navigating 21st century multimodal textual environments: a case study of digital literacy

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Navigating 21st Century Multimodal Textual Environments: A Case Study of Digital Literacy. Dr. Muriel Wells, Damien Lyons Deakin University , Geelong, Australia. Presenters. Navigating 21 st Century Multimodal Textual Environments: A Case Study of Digital Literacy. Abstract. - PowerPoint PPT Presentation

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Navigating 21st Century Multimodal Textual Environments: A Case Study of Digital Literacy

Navigating 21st Century Multimodal Textual Environments: A Case Study of Digital LiteracyDr. Muriel Wells, Damien Lyons Deakin University, Geelong, Australia.

1Presenters

Navigating 21st Century Multimodal Textual Environments: A Case Study of Digital Literacy2AbstractIn the 21st Century young people have the opportunity to create digital texts that were unimaginable for previous generations. In the 21st Century young people have the opportunity to create texts that were unimaginable for previous generations. Todays children live and learn while immersed in a technological world that is fast paced and constantly in a state of change. As technology becomes more and more accessible and specifically marketed to children of the 21st century, educators are challenged to re-consider the literacy skills required to be successfully and safely literate, and the repertoire of literacy pedagogies teacher must have to effectively engage these young people in learning. While there is much evidence to suggest that schools and teachers are not all meeting this challenge, there are some inspiring examples in which schools, communities and teachers are taking up the challenge. This paper presents one case study, which is explored through a 21st century literacy framework that allows us to interpret and analyse the multimodal texts and the processes students use in their creation. Attention is paid to how the case study teacher created meaningful learning experiences and opportunities for them to create and interact within multimodal communications environments, both within and beyond the school.

3IntroductionWhat does it mean to be successfully literate in the 21st century?What pedagogical knowledge do teachers need to teach literacy in the 21st century?

The ability to successfully engage in literate activities is crucial for social, educational and work lives in the 21st century (Brown & Tryon 2010). While print based texts are still important forms of literacy young people now have the opportunity to create and interact with texts in ways that were unimaginable for previous generations. Todays children are growing up immersed in a technological world that is fast paced and in a constant state of change (Bruce 1997). As well as hard copy print based texts literacy now encompasses digital texts in a range of forms and visual literacy has become an important facet of the literacy landscape (Simpson 2013, p. 11). This has lead education policy makers to acknowledge the changing nature of literacies in the new Australia Curriculum documents that better reflect what is means to be literate in and for the 21st century. Enacting literacy learning in and for the 21st century requires informed pedagogical knowledge and skills and contextual understanding of the world children live and learn in. Within this paper, we offer a brief overview of the Australian Curriculum, locating it within 21st century learning discourse. We then introduce and define digital literacy, which is discussed within a broader context of literacy in and for the 21st century. Finally, we present, interpret and analyse one Case of a young students creation of a digital text in a movie modality.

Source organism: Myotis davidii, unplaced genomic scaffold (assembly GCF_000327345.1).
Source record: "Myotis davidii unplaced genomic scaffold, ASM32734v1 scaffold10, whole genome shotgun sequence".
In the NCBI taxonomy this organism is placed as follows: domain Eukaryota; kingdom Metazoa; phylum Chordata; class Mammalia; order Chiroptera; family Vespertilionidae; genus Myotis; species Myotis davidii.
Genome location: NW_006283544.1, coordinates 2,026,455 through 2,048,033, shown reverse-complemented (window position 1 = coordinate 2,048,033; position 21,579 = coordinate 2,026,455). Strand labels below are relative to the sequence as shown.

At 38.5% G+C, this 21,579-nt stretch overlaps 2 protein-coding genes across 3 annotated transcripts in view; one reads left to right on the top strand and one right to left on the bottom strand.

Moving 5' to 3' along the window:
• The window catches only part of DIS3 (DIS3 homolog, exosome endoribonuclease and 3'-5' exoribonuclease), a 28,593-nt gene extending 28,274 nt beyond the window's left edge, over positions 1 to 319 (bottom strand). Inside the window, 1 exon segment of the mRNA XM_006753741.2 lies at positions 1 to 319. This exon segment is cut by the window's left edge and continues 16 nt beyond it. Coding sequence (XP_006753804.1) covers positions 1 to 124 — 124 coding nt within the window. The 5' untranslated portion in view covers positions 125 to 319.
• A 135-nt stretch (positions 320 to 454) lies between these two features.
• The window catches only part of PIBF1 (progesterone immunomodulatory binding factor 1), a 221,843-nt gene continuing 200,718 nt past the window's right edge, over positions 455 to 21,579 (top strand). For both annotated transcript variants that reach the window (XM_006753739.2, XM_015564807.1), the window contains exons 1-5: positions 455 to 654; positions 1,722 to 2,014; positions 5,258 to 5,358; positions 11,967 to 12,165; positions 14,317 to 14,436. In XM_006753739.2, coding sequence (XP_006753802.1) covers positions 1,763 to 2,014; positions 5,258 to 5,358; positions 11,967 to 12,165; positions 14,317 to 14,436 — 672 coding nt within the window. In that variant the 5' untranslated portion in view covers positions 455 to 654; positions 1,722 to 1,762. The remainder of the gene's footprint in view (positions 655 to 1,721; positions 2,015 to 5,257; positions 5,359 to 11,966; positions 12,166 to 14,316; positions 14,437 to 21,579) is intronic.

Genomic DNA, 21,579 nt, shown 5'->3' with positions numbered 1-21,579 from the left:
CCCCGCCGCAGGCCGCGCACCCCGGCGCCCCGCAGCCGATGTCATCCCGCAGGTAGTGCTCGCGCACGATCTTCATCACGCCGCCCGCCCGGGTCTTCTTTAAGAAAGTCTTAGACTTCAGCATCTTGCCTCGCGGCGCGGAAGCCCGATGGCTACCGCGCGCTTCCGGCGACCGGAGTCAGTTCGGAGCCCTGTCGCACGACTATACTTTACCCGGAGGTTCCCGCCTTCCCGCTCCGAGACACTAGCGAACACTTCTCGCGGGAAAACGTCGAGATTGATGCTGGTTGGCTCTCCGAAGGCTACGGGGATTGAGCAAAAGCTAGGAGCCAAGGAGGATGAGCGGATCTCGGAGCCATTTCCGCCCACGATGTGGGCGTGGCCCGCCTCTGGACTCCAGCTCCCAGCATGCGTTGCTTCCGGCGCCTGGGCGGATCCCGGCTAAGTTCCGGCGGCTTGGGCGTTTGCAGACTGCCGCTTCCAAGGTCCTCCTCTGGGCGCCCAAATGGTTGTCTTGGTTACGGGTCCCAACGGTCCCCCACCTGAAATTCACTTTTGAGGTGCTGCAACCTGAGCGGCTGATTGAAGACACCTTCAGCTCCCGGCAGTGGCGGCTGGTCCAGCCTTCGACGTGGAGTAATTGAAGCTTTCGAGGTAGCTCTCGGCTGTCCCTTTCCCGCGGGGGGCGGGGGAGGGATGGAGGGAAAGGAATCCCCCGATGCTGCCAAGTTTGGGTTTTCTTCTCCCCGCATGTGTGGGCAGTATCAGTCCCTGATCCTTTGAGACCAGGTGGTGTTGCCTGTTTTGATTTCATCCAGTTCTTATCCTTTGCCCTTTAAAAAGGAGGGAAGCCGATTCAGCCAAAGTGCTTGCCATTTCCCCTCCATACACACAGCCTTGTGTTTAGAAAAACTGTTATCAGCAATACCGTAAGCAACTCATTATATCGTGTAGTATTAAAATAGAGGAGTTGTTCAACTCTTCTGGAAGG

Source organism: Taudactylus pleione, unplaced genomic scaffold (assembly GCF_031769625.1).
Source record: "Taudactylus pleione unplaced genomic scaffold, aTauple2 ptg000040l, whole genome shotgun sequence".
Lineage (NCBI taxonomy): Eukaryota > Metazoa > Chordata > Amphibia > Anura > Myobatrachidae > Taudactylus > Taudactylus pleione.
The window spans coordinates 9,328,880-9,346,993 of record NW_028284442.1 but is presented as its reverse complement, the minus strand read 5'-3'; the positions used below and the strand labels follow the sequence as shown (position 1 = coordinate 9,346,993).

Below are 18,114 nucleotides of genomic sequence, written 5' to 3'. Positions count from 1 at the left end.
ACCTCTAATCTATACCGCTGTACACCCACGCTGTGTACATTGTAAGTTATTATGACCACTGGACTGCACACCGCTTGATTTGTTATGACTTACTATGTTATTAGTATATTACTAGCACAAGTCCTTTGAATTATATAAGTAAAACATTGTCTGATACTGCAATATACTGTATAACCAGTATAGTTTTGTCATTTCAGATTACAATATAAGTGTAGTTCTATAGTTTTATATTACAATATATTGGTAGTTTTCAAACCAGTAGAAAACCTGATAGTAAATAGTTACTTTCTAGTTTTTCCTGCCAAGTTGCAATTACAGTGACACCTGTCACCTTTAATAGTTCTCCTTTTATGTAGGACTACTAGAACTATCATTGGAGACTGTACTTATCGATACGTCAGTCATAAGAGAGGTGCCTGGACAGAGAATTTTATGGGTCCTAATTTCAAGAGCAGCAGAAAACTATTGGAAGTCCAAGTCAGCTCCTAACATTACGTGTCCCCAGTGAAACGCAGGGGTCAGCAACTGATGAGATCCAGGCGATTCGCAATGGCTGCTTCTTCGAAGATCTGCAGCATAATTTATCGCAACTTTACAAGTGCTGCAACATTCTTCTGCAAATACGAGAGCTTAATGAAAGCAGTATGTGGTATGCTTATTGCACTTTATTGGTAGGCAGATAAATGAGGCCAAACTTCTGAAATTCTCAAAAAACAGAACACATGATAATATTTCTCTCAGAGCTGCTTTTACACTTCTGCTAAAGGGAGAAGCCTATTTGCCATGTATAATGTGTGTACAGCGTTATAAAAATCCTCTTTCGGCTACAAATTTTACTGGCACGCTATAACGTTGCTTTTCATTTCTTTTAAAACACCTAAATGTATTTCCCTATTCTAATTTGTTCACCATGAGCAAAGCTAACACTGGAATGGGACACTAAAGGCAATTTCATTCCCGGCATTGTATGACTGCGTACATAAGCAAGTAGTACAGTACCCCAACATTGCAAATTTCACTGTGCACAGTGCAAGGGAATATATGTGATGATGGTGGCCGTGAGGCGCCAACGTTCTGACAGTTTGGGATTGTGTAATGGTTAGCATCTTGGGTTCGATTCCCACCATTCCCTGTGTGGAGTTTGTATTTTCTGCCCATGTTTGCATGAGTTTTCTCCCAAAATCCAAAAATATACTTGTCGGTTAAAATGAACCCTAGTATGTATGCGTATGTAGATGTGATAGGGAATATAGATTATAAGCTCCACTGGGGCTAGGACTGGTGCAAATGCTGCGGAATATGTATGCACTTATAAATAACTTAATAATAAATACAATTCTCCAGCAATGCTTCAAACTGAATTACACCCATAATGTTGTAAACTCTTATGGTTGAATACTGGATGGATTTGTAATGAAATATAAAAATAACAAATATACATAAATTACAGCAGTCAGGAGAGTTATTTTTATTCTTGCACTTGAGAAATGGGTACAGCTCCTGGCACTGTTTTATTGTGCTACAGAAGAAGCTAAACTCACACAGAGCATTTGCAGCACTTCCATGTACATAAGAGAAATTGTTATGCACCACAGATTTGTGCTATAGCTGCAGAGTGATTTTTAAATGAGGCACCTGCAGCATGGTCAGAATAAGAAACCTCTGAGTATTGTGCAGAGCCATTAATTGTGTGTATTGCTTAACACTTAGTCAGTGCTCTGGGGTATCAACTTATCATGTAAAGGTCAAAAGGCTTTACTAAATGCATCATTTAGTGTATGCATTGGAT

4The Australian CurriculumWhat is the Melbourne Declaration and how did it guide literacy for and in the 21st century?In what ways does the Australian Curriculum reflect the Melbourne Declaration ?

The Melbourne Declaration acknowledges major changes in the world that are placing new demands on Australian education. While this paper does not intend to discuss all the changes the Declaration identifies, we do feel that three changes identified within the Declaration are significant to this paper. Specifically, the Declaration states that: Rapid and continuing advances in information and communication technologies (ICT) are changing the ways people share, use, develop and process information and technology. In this digital age, young people need to be highly skilled in the use of ICT. While schools already employ these technologies in learning, there is a need to increase their effectiveness significantly over the next decade. [and goes on to say that] Literacy and numeracy and knowledge of key disciplines remain the cornerstone of schooling for young Australians. Schooling should also support the development of skills in areas such as social interaction, cross disciplinary thinking and the use of digital media, which are essential in all 21st century occupations. (MCEECDYA 2008)What these two changes identified within the Melbourne Declaration suggest is that teaching and learning in Australian schools must evolve to meet the demands of a rapidly changing world, that is digitally literate. The world our children live and learn in has changed, and will continue to change at rapid pace. The Internet has partly contributed to the facilitation of this rapid change. Children can access and contribute in ways that were simply unimaginable even a decade ago. It is now possible for children to create and publish movies, publish photos, contribute to blogs, access specialised information, ask specific questions. The teacher is no longer the person with all the knowledge. That role has long passed. Teachers have a different role, which sees them still guiding and enabling students, but in different ways.